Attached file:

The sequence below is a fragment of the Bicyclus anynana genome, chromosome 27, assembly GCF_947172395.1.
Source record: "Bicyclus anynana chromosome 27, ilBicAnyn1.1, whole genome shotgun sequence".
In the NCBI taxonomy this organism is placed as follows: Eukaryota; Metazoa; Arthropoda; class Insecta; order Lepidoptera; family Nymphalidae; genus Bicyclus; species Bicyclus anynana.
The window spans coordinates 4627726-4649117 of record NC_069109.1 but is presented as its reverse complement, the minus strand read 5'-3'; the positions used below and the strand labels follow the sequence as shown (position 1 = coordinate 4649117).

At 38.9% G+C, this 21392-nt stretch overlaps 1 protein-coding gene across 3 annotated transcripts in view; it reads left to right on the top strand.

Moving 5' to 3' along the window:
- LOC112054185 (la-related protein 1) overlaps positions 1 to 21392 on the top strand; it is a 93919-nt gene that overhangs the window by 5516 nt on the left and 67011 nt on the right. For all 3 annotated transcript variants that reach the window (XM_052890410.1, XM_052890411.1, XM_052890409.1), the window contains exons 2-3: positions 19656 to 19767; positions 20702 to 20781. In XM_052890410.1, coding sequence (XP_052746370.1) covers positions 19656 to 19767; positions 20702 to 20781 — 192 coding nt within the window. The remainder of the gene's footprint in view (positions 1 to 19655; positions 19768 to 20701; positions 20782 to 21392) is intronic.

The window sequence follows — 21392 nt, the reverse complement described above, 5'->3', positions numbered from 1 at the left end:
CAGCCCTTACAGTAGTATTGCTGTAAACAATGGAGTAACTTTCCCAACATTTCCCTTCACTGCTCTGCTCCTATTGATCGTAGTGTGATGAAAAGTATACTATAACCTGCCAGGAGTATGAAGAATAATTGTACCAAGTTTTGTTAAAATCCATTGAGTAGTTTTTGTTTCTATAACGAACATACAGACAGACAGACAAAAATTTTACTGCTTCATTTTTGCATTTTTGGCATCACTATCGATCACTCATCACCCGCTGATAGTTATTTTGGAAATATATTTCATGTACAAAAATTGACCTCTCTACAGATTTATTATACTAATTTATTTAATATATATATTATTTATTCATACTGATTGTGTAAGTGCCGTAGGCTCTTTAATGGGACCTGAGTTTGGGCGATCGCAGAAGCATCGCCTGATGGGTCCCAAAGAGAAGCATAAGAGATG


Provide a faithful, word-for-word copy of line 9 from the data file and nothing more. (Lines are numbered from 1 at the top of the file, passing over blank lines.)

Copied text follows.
CAGCCCTTACAGTAGTATTGCTGTAAACAATGGAGTAACTTTCCCAACATTTCCCTTCACTGCTCTGCTCCTATTGATCGTAGTGTGATGAAAAGTATACTATAACCTGCCAGGAGTATGAAGAATAATTGTACCAAGTTTTGTTAAAATCCATTGAGTAGTTTTTGTTTCTATAACGAACATACAGACAGACAGACAAAAATTTTACTGCTTCATTTTTGCATTTTTGGCATCACTATCGATCACTCATCACCCGCTGATAGTTATTTTGGAAATATATTTCATGTACAAAAATTGACCTCTCTACAGATTTATTATACTAATTTATTTAATATATATATTATTTATTCATACTGATTGTGTAAGTGCCGTAGGCTCTTTAATGGGACCTGAGTTTGGGCGATCGCAGAAGCATCGCCTGATGGGTCCCAAAGAGAAGCATAAGAGATG